The INNOVATION COFFEE is a podcast born on the initiative of 4 young professionals. This is how it all started: “We met at University and kept in touch since then to discuss about innovation and sustainability. During the March 2020 lockdown we started having calls instead of physical meetings and decided to record some of them for sharing with a wider audience.”
Each episode (30’) hosts guests and experts to discuss about the different players involved in the innovation ecosystem and the several shapes innovation itself can have.
What is the future of micro-mobility like? How has the Covid-19 crisis affected the sharing mobility industry? These are just some of the questions that Andrea Giaretta, general manager for DOTT Italy has answered during this episode of Innovation Coffee podcast.
First of all, what is DOTT? It’s simple: Dott is an app-based platform for shared e-scooters and bikes operating in 14 cities across Europe. In Italy, Dott operates in Turin, Rome, Milan and Monza.
Who is Andrea Giaretta? Andrea Giaretta is a mechanical engineering graduate from Padova University. At the beginning of his career, Andrea worked as a logistics and supply-chain consultant at Accenture. He then took a U-TURN in his career, in search of a place where he could challenge himself, be creative and inventive. A place where he could make a decision one day, and “see the results the same day or the day after”. He decided to move to a start-up environment: he first worked at UBER and then at OFO, a bike-sharing company. While working at OFO he met the future founders of DOTT and then, in 2018, he joined the DOTT team still in the early start-up stages.
Andrea describes working in a start-up in Italy as very challenging due to the high level of bureaucracy that characterizes the overall Italian context and the lack of specific regulation, especially in the micro-mobility sector.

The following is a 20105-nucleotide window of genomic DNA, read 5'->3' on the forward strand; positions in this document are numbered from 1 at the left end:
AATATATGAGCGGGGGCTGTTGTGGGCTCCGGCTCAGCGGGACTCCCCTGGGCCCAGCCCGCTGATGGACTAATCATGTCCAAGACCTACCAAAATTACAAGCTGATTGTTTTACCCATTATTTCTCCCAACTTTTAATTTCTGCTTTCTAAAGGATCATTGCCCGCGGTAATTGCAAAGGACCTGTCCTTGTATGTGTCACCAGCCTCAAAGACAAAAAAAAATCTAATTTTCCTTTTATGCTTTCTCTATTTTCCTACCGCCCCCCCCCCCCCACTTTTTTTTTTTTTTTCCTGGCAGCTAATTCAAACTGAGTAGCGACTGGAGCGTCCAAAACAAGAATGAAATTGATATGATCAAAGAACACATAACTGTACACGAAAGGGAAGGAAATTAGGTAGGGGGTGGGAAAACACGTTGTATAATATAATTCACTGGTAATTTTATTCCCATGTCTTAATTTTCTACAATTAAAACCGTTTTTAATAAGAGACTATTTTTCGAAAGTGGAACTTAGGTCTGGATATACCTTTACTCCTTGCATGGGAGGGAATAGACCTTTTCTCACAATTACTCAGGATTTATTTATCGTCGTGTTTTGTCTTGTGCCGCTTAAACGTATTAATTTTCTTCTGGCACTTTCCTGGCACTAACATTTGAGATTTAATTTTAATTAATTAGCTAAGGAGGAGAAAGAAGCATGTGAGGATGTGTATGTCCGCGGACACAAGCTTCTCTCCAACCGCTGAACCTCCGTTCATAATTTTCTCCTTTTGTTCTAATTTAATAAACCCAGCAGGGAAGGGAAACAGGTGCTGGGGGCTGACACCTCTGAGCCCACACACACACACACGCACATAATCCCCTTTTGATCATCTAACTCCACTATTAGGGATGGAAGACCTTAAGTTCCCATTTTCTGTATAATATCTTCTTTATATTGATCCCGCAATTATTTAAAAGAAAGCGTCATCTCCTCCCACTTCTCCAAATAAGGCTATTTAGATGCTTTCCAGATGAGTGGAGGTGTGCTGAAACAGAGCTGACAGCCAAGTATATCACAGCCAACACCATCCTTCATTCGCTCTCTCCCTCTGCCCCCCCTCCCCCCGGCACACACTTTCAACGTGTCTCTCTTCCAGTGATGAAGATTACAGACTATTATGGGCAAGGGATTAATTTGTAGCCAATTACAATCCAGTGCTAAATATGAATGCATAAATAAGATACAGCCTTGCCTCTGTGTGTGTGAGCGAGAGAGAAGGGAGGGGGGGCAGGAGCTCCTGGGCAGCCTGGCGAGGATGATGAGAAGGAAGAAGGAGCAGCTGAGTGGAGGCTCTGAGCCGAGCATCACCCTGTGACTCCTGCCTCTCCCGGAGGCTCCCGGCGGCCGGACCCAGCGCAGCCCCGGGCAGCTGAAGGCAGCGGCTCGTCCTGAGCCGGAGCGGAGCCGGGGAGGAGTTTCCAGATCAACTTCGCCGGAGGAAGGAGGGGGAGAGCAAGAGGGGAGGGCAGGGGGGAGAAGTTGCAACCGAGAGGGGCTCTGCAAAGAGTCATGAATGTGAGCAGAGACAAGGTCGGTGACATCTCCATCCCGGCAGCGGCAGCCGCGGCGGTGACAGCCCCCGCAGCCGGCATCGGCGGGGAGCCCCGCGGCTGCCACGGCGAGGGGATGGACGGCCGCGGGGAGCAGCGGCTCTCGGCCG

The micro-mobility industry has been receiving more attention and has seen an increase in investment from municipalities and state bonuses and incentives over time. The industry as a whole was already appealing as an investment opportunity even before the Covid-19 crisis, since Venture Capital funds are always searching for markets that are far from the optimal solution, to invest in innovation and to bet on companies that are able to “crack the market”. As far as Andrea Giaretta is concerned “Covid didn’t change anything, it only put everything on the table visible to everybody, not only the ones living in cities”. The Covid-19 emergency has bought some urgency into finding solutions to pre-existing mobility issues and challenges that have emerged with the so-called “new normal”.
The trend in the sector is clear: in the last year we have witnessed a move from big shared vehicles to small vehicles (from cars, to e-scooters). Technological advancements in battery life and gps precision, and the need to reduce congestion in cities, are the main reasons behind this trend.
Let’s picture a concrete demonstration of how micro-mobility is helping reduce congestion: an UBER Cab carries 1 person, in one car with one driver; 1 E-scooter takes up 1/20 of the space of a car but still carries 1 person. The maths is simple: with 20 scooters, we can carry 20 people in the same space occupied by 1 car that can carry maximum 5 people. The space occupied in the city is less.
How important is technology in increasing the diffusion of these new mobility systems? Why didn’t they evolve in the past?
Just “10 years ago gps weren’t accurate enough and batteries weren’t as long lasting as today” says Andrea Giaretta. Technological advancements have for sure made the difference in the industry. He also added that “I vision a future in which we will multiply space by “changing level”, with flying taxis, for example”.